I kind of wanted to go in and watch the surgery. I even offered to help. But the folks that work at hospitals don’t have a lot of humor for fools like me. So instead, I spent the time in the surgical waiting area, trying not to fall asleep. At least I wasn’t alone. At one point I saw some movement in my peripheral vision and turned my head to see this little fellow checking me out. The ladies at the desk said he’s been in there for two or three days and they keep trying to catch him to take him back outside because they’re afraid he’s going to starve to death. But he’s a lot faster than they are.
While I was doing all of that, Miss Terry took Beverly to a follow-up appointment with her neurosurgeon in Ormond Beach. He said things seem to be going pretty well.
Back at home, our friend spent a few hours relaxing in one of our recliners. A social worker was supposed to come by about 4 o’clock to go over some things with Bev’s care, to evaluate the way we have the house set up to accommodate her needs, and things like that. About five minutes before she arrived Beverly went to the bathroom, lost her balance, and wound up falling again. So, Terry was in the bathroom trying to help her while I was answering the door and letting the social worker, a very nice woman named Tamara, in.
With the position Beverly was in and the small size of a bathroom, combined with my bad back, there was no way we could get her up. We called the fire department and a couple of burly guys showed up within just a few minutes and got her back on her feet. No serious injuries, but she did bruise her dignity, poor kid.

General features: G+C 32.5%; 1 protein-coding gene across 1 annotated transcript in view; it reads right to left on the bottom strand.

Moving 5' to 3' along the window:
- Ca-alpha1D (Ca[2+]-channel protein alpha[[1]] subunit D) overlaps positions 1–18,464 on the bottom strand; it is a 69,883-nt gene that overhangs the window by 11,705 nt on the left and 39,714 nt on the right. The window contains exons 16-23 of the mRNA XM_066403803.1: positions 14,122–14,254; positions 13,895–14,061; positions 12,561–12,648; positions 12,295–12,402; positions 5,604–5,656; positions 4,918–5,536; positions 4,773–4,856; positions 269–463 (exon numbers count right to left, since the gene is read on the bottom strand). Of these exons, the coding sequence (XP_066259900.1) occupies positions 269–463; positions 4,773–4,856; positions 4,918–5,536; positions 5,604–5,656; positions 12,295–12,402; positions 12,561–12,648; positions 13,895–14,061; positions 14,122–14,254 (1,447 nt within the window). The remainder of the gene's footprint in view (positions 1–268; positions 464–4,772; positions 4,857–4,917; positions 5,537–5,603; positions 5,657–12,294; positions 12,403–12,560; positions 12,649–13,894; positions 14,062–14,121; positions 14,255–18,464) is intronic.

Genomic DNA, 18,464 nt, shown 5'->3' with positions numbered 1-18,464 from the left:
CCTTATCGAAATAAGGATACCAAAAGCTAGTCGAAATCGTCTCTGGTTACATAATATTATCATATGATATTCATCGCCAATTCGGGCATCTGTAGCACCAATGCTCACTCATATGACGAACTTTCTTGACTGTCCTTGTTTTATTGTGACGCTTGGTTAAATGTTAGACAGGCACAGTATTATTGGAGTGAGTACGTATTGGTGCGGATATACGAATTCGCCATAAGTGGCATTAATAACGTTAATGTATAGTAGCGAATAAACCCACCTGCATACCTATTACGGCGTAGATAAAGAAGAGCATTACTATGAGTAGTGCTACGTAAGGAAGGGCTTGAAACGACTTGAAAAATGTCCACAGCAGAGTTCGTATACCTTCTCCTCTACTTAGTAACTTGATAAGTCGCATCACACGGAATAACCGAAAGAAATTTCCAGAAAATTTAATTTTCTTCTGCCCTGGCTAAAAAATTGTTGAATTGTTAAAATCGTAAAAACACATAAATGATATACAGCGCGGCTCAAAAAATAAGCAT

At least this wasn’t one of the blackouts like she had several times before while she was living in Tucson, one of them resulting in her breaking some ribs and lying in the bathtub for several hours waiting for help to come. Yesterday’s fall was just a case of being lightheaded and losing her balance.
We have to be at a lab so Beverly can have some blood work done this morning, and this afternoon she has one or maybe two physical therapists coming by. And Friday there’s another doctor’s appointment, this one in Port Orange. Like I said, it’s kind of crazy around here right now, but we’re handling it and taking care of those we love. One day at a time, right?
It’s Thursday, so it’s time for a new Free Drawing. This week’s prize is an audiobook of Dog’s Run, my mystery set in a small Ohio town in 1951. I have 24 mystery novels out, as well as 10 or 12 nonfiction books, and I have to say that Dog’s Run is my favorite. It’s a gritty tale that is loosely based upon an actual crime that took place in that part of the country when my father was a young police officer there, and I warn you in advance that there’s some rough language, but it’s appropriate to the time and place. To enter, all you have to do is click on this Free Drawing link or the tab at the top of this page and enter your name (first and last) in the comments section at the bottom of that page (not this one). Only one entry per person per drawing please, and you must enter with your real name. To prevent spam or multiple entries, the names of cartoon or movie characters are not allowed. The winner will be drawn Sunday evening.
Thought For The Day – A happy marriage is the union of two good forgivers.